“Occupy Wall Street started because of a deep need in our country to address the financial and economic crisis that’s been created by the consolidation of wealth and political power in our country,” said Jonathan Smucker, 33, an organizer with Occupy Wall Street in New York. “The foreclosure crisis, at least as much as anything else, illustrates the deep moral crisis that we are facing. It illustrates what you have when you have your whole political system serving the needs of the one percent.”

Mothers spoke out on front lawns. In New York City, Occupy Wall Street marched through the streets of East New York. At the same time, Occupy groups were protesting home auctions in Nevada and New Orleans. In Seattle protesters tried to save a family from eviction. In all, activists took over vacant homes or homes facing foreclosures from being evicted in 20 cities.

During the actions, the activists tried to keep the mood light. In Chicago they planned a house-warming party for a family moving into an abandoned home. To announce their presence in New York, protestes held a block party and, in a play on police tape, wrapped a home in yellow tape bearing the word “Occupy.”

As the protest were taking place, the Government Accountability Office, an investigative arm of Congress, released a new report that found an increasing number of American homes are going unused, a spike attributed to high foreclosure and unemployment rates.

“According to Census Bureau data, nonseasonal vacant properties have increased 51 percent nationally from nearly 7 million in 2000 to 10 million in April 2010, with 10 states seeing increases of 70 percent or more,” the report read. “High foreclosure rates have contributed to the additional vacancies. Population declines in certain cities and high unemployment also may have contributed to increased vacancies.”

Vacant homes can cause a number of problems for the communities their located in, the report noted: “Vacant and unattended residential properties can attract crime, cause blight, and pose a threat to public safety.”

The need for action was obvious to Smucker.

“People need a place to live,” he said. “People need to have homes. Kids need to be able to count on not having to move, having some stability in their lives. That’s something we can all agree on in this country.”

Some of the most powerful stories came from the homeowners Occupiers targeted during the day’s events. One mother from Petaluma, Calif, held a press conference outside her home and discussed her struggle with foreclosure. An Oregon mother talked about her lose of a second job, cancer and bankruptcy at an event at her house.

In Old Fourth Ward neighborhood of downtown Atlanta, Occupiers came to the Pittman family home. Carmen Pittman, 21, said the home has been the backdrop to every family function and holiday dinner as far back as she can remember. The ranch-style home had been in the Pittman name since 1953.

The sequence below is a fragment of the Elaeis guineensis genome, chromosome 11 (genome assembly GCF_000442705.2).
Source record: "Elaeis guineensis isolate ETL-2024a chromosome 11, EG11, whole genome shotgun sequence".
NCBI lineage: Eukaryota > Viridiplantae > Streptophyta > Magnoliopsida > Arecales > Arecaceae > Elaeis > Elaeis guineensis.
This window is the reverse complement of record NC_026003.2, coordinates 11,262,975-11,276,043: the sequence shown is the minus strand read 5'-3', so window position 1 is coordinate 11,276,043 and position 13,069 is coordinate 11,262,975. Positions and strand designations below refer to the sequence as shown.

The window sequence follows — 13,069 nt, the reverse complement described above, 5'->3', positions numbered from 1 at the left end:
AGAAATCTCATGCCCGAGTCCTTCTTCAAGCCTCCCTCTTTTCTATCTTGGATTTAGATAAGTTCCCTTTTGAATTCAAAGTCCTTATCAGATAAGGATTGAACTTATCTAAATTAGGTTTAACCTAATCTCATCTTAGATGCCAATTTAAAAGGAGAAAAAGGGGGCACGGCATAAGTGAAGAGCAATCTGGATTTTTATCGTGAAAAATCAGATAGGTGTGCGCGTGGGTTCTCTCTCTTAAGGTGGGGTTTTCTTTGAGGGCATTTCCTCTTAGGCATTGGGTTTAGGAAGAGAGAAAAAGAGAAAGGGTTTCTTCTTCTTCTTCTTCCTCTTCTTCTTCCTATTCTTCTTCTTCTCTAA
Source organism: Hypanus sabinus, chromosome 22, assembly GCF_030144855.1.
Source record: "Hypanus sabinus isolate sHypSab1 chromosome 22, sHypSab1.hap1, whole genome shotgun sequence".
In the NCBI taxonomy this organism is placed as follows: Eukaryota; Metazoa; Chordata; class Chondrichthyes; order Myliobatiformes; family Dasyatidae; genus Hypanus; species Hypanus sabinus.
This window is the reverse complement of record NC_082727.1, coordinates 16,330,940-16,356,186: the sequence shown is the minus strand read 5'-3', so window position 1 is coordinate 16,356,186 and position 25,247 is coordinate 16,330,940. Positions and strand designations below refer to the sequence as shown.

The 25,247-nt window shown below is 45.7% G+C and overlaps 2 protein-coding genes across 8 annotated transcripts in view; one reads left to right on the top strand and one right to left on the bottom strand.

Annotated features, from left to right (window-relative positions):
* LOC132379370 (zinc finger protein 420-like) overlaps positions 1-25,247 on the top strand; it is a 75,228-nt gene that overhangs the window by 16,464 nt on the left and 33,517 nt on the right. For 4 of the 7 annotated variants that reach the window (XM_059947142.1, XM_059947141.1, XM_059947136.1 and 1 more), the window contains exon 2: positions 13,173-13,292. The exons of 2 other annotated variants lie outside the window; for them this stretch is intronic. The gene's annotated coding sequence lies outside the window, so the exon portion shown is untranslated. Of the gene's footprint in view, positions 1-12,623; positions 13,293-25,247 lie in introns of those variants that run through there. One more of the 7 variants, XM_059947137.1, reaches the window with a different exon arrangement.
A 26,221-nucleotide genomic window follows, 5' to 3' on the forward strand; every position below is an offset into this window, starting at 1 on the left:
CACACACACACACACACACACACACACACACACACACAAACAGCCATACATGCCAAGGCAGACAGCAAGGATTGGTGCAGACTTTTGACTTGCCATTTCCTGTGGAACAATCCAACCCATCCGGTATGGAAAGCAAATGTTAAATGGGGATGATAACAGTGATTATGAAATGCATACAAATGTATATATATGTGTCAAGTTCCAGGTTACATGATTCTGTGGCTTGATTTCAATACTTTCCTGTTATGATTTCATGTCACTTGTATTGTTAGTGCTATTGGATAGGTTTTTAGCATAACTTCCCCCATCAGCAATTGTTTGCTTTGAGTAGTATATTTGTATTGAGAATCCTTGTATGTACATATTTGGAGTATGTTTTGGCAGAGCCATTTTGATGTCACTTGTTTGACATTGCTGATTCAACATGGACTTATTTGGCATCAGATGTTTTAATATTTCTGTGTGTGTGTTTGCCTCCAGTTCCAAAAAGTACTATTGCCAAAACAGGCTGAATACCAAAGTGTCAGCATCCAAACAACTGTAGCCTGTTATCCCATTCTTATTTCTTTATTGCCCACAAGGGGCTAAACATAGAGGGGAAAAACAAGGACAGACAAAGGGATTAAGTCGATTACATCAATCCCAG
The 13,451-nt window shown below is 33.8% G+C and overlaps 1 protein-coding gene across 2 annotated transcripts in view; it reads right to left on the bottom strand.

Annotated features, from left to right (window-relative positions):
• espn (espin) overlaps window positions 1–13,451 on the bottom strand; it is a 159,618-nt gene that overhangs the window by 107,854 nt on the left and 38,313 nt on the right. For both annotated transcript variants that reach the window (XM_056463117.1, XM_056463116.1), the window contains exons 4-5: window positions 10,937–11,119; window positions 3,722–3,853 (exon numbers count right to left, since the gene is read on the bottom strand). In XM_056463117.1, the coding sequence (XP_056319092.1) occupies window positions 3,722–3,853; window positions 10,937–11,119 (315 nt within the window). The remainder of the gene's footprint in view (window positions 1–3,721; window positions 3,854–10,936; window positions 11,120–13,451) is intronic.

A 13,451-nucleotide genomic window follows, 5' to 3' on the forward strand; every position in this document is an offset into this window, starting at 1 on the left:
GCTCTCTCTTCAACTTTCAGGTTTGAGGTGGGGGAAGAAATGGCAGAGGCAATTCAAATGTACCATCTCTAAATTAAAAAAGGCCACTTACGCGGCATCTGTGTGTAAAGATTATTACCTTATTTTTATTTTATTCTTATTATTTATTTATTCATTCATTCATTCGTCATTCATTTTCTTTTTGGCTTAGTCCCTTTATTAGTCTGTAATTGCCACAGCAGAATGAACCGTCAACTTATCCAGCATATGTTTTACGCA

“My every Christmas, my every Thanksgiving, my every birthday, my every dinner was in this house,” Pittman told HuffPost early this afternoon. “This was the base home. We could not stay away form this home. This home is my every memory.”

Now she worries that the last memory she will have is the home’s foreclosure. Her grandmother had become too sick to deal with the ballooning mortgage, and never addressed the court papers that arrived in the mail. Shortly before she passed away, the family finally realized the home was being foreclosed on when they got a notice on the front door. They have had to scramble ever since.

But on Tuesday, Pittman was feeling good about her prospects after the Occupy group had come to the house. “Maybe somebody heard my cries,” she said. “I’m full of sadness and joy. It’s like two mixed feelings at the same time.”

Walker, the Iraq War vet, let the Occupy Atlanta activists set up tents on her property this evening. While her eviction date is still set for Jan. 3, she said she remained cautiously optimistic that her situation could change.

“Everything’s fine,” she said. “Everything’s good. They have the tents set up outside. It’s awesome. I was a little nervous. But it’s awesome. I’m really hopeful and happy. I’m feeling really hopeful. I don’t feel like all is lost anymore.”

Additional reporting by Arthur Delaney.

Just some of the odd foreclosure stories of the last year:

CT Family Never Missed A Payment
Shock Baitch and his wife Lisa of Connecticut were threatened with foreclosure by Bank of America after never missing a payment. BofA mistakenly told credit agencies they were seeking a loan modification. “Now I am literally and financially paying for it,” Baitch told CTWatchdog.com.



Privatization: Selling Out America

GAO Report Details Many Abuses of Government Trust

See report on how to privatize (outsource) government functions at